For two decades now, Japan has endured its economic downturn largely because the slope felt so gentle. But in recent months, with a record-strong yen cutting profits of Japan’s major exporters, the world’s third-largest economy is seeing the first signs of a nastier drop.
Toyota President Akio Toyoda warned recently that auto manufacturing in Japan will be “destroyed” if business conditions don’t improve. Companies are racing to build factories in bigger and cheaper markets — notably China — and once they leave, Toyoda said, they won’t return.
Okuda sees reason for concern in his city, some 175 miles southwest of Tokyo, which once teemed with migrant workers who had their pick of jobs with Toyota subsidiaries and suppliers. Now, apartment buildings are empty. And the famous automaker no longer sustains the town: Toyota’s tax revenue once provided 30 percent of the city’s budget, but because the company is now losing money domestically, its tax obligations have dropped to near zero. Toyota City is now living off its once-substantial savings, with enough money to last only until 2013.
Okuda took it as a sign of Toyota’s allegiance to the country when the automaker recently set a target to build 3 million cars — some 40 percent of its total — annually in Japan. That’s a quarter-million less than what it produced in 2010 and a million less than what it produced before the global financial crisis. But given that Toyota loses money on every compact car it manufactures in Japan and sends overseas, the target reflects something of a last stand. Three of every five Toyotas built here gets shipped overseas.
“I’m very concerned that Toyota will shift more and more to China,” Okuda said. “The 3 million target — I think it’s a very hard thing to achieve. They are basically bleeding while trying to protect us.”
Eventually, Okuda says, his own company, which manufactures aluminum parts for engines and brake systems, will face a choice: It can move overseas, feeding the major exporters that have shifted there, or it can “stubbornly fight in the domestic market.” Seventy percent of the aluminum parts made at Okuda’s factory wind up in Toyotas, and because he’s an optimist, he’s willing to hold off for years before giving up on Toyota or Japan itself. But Honda and Nissan, he notes, have shifted production bases to foreign markets far more rapidly.
“I’d like to survive domestically,” Okuda said. “But I am 57. I will probably retire in 10 years. The decision on whether to stay or go, it will probably be up to my successor — my son.”
The boom and the bubble
Toyota City serves as a proxy for Japan’s economy because it followed the same cycle as the country itself, booming for decades, now reckoning with its lost stature.
Okuda’s father, Toshiichi, started the Okuda Industrial Co. in 1954 — just in time for a monumental postwar rise. As Toyota grew from the verge of bankruptcy into the world’s foremost automaker, Toshiichi found a place as one of the company’s myriad suppliers, and for several years, he stayed so busy that he bathed only two or three times per week, unable to make it home before the communal baths closed.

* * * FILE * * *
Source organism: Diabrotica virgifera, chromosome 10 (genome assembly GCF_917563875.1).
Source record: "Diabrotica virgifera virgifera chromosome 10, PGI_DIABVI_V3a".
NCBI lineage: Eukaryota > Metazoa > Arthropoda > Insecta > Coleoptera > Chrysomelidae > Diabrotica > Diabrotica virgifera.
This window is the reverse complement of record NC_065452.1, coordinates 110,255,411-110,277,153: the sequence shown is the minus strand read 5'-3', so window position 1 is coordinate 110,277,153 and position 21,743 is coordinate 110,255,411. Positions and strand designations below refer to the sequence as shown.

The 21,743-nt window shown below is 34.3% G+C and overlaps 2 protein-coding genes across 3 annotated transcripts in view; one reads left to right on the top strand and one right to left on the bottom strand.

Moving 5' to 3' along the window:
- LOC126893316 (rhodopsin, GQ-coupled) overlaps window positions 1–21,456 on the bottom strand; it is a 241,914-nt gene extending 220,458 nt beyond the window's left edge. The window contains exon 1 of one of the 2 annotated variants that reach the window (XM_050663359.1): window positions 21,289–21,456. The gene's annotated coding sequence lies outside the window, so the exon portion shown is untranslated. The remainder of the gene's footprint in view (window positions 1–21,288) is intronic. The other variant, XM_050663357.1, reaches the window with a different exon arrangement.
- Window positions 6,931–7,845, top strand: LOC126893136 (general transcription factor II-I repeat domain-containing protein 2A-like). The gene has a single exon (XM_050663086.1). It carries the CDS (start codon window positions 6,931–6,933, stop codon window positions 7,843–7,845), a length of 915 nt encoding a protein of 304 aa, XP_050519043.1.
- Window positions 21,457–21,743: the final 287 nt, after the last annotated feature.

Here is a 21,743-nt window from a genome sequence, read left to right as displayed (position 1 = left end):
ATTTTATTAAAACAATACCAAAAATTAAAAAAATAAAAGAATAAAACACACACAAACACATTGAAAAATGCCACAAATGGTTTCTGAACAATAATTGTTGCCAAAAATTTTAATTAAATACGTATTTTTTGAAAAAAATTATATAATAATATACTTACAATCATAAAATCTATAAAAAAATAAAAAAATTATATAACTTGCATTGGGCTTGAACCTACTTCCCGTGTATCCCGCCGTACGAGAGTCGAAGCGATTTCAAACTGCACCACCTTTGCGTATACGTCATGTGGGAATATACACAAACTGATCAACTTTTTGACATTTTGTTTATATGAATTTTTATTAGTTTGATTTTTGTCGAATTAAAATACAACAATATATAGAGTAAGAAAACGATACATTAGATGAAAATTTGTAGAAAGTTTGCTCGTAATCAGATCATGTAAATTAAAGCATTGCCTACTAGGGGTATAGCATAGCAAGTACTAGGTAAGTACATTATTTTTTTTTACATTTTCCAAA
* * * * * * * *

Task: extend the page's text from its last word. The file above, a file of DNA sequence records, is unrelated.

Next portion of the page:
“He fought in Manchuria in the war,” Okuda said. “He was always facing life or death. Working overnight and shipping parts for cars — that was nothing.”
Okuda worked for his father during the boom and inherited the business in 1994, just after the bubble economy’s collapse. Like many in his generation, Okuda lives in one kind of Japan and tells stories of another.
His company once sold $32 million worth of products every year; now it sells $22 million. Companies in Toyota City were once so desperate for able-bodied workers that Okuda had to recruit Vietnamese and Peruvians, bringing them to Japan along with their families. Now, the company has its pick of local college graduates. For its latest hiring, Okuda received 30 applications. He interviewed eight people and hired one.
A couple of years ago, one city official said, jobs outnumbered people two to one. Now, the city has created a committee to discuss a shift away from traditional manufacturing, thinking it can no longer support the region’s economy. Members have talked about smart grids and new research parks.
“We need something more than Toyota,” said Isao Nagata, managing director of the Toyota City Chamber of Commerce and Industry. “The younger generation is really worried about our viability for the future.”
An uncertain future
Okuda’s eldest son, Keigo, is 27, and like many in his generation, he thinks the future will be more difficult than the past. He doesn’t yet work at Okuda Industries, because he’s trying to prove himself on his own. But he just started a job at a Toyota subsidiary, designing engine parts. His boss often tells him, “Foreign engineers are very hungry. You must work harder than them.”
“I don’t think my dad’s generation ever had to think so much about foreign competition,” Keigo said.
Keigo talks about the future of his father’s company only with the warning that it’s all speculative. If and when Keigo takes over, maybe he will someday look to China, he said. Or Brazil. But who knows. It depends on the global economy. It depends on Toyota.
His family has always sworn itself to Toyota. Because Toyota did such brisk business with the family company, Keigo went to private school as a teenager, then to a strong university. His dad drives a Lexus LX, part of the Toyota line. Even now that he works, Keigo lives at home, allowing him to save money for a new car. He has his heart set on the GT 86 coupe, developed jointly with Subaru.
Toyota says it will release the car next spring, as part of a plan to modernize its image and boost competitiveness.
The sports car will be manufactured in Japan.
Special correspondent Ayako Mie contributed to this report.